- nonlop(forces)                 1.924   1.0      1.947   1.0          90880
- projbd                         1.775   0.9      1.734   0.9         318634
- nonlop(apply)                  1.690   0.9      1.719   0.9         116309
- vtowfk3(contrib)               1.654   0.9      1.556   0.8             -1
- 61   others                    2.819   1.5      2.803   1.4
-
- subtotal                      48.211  24.8     48.203  24.8

- For major independent code sections, cpu and wall times (sec),
- as well as % of the total time and number of calls

- routine                         cpu     %       wall     %      number of calls
-                                                                  (-1=no count)
- fourwf(pot)                   79.067  40.7     79.326  40.9         752230
- inwffil                       29.548  15.2     29.560  15.2             40
- fourwf(G->r)                  25.828  13.3     25.898  13.3         447552
- cgwf3-O(npw)                   9.096   4.7      9.081   4.7             -4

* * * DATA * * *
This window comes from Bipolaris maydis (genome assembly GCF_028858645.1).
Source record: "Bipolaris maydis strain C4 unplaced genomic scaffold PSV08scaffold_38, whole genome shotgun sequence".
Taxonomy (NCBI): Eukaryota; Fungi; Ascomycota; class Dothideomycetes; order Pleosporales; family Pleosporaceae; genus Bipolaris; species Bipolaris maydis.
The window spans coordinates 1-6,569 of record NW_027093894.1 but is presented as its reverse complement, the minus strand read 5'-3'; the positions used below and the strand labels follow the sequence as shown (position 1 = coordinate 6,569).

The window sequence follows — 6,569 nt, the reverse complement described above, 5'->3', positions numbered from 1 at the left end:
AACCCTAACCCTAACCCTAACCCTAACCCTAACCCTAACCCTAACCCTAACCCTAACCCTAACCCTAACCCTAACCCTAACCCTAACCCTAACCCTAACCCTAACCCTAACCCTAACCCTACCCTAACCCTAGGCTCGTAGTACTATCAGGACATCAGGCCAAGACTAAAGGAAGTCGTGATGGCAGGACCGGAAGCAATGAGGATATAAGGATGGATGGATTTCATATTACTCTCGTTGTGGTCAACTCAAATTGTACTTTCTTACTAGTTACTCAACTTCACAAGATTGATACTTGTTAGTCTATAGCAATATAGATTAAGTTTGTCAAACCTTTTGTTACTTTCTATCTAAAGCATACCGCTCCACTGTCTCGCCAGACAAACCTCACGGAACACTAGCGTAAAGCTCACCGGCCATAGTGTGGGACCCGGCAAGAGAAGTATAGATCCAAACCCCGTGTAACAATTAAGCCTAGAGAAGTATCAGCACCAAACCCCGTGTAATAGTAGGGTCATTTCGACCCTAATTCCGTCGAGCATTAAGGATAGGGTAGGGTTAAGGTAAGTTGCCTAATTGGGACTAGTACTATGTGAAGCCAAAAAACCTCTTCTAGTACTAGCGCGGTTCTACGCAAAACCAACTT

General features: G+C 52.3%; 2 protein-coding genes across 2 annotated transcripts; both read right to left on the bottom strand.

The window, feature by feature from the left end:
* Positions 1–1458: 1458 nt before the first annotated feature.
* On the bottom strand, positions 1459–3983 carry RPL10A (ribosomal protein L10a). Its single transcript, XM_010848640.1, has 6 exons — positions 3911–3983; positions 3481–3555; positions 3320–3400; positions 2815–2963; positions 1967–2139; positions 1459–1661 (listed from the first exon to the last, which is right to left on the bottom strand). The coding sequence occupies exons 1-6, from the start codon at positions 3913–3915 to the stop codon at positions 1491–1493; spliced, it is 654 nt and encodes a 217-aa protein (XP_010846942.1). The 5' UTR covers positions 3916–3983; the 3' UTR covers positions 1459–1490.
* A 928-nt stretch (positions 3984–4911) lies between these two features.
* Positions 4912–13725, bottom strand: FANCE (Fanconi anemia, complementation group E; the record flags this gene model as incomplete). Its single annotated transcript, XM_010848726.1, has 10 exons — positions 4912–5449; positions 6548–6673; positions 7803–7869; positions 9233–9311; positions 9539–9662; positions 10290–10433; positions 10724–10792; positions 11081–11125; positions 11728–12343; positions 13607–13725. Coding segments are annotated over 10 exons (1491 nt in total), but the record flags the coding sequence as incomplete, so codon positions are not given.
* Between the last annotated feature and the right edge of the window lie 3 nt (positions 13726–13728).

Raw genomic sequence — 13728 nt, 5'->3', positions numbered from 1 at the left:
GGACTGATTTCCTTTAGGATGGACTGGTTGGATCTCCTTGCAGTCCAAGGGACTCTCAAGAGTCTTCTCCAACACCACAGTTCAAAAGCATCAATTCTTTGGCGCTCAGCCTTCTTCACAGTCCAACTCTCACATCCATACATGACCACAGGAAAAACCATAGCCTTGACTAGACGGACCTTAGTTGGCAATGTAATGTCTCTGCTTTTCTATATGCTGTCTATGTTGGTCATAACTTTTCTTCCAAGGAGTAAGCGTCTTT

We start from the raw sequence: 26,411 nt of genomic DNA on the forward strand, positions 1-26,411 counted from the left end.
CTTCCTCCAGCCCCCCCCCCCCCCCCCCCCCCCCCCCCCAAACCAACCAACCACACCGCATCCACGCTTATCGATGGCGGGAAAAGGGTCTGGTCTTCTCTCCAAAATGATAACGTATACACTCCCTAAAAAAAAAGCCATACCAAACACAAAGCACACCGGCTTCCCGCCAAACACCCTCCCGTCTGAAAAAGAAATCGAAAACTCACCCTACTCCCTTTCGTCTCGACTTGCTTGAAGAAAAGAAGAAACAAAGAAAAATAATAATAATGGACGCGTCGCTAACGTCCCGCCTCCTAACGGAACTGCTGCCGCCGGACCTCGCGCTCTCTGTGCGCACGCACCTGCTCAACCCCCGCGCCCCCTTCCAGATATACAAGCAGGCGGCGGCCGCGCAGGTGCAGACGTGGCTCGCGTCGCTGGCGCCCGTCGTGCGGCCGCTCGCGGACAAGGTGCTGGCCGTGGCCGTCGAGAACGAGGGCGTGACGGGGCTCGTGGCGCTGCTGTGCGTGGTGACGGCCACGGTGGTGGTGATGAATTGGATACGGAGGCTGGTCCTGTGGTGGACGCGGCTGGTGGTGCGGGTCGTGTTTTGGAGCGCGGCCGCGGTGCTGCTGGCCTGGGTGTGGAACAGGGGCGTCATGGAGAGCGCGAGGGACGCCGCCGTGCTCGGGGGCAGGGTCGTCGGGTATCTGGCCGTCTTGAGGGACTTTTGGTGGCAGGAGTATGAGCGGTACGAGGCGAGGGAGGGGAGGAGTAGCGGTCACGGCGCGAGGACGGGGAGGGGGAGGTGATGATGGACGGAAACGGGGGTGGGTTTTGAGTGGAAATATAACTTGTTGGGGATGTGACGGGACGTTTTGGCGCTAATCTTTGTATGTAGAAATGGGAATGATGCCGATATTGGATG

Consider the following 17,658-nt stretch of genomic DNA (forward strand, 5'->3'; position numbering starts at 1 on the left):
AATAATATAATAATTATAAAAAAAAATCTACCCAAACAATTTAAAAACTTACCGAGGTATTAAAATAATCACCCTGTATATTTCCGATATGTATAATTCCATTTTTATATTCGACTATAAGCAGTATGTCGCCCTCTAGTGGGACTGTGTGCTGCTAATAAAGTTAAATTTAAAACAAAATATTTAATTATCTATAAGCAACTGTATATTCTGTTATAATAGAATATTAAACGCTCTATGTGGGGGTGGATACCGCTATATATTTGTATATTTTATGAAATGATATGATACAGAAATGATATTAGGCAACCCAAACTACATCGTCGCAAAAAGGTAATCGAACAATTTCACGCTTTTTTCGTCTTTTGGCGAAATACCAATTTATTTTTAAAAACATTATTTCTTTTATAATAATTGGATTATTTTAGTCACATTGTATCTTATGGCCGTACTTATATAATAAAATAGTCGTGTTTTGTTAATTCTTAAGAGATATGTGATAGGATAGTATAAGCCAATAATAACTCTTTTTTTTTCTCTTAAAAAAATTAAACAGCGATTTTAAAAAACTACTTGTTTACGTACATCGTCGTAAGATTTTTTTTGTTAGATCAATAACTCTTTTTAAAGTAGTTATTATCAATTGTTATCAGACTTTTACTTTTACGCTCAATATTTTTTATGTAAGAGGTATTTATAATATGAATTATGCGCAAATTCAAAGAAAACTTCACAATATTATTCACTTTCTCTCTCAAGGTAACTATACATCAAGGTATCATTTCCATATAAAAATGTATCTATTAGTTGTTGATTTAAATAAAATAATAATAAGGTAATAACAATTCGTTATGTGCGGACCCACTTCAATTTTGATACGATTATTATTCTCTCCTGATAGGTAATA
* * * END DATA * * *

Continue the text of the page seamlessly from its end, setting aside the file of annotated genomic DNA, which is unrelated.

- vtorho3-kpt loop               8.672   4.5      8.611   4.4            132
- nonlop(forces)                 7.707   4.0      7.716   4.0         363520
- projbd                         6.925   3.6      6.668   3.4        1275084
- nonlop(apply)                  6.810   3.5      6.864   3.5         465510
- vtowfk3(contrib)               6.280   3.2      6.199   3.2             -4
- getghc-other                   3.176   1.6      3.195   1.6             -4
- status                         2.615   1.3      2.534   1.3         919162
- vtorho3:synchro                2.029   1.0      2.040   1.1            132
- 58   others                    4.175   2.2      4.217   2.2

- subtotal                     191.928  98.9    191.909  98.9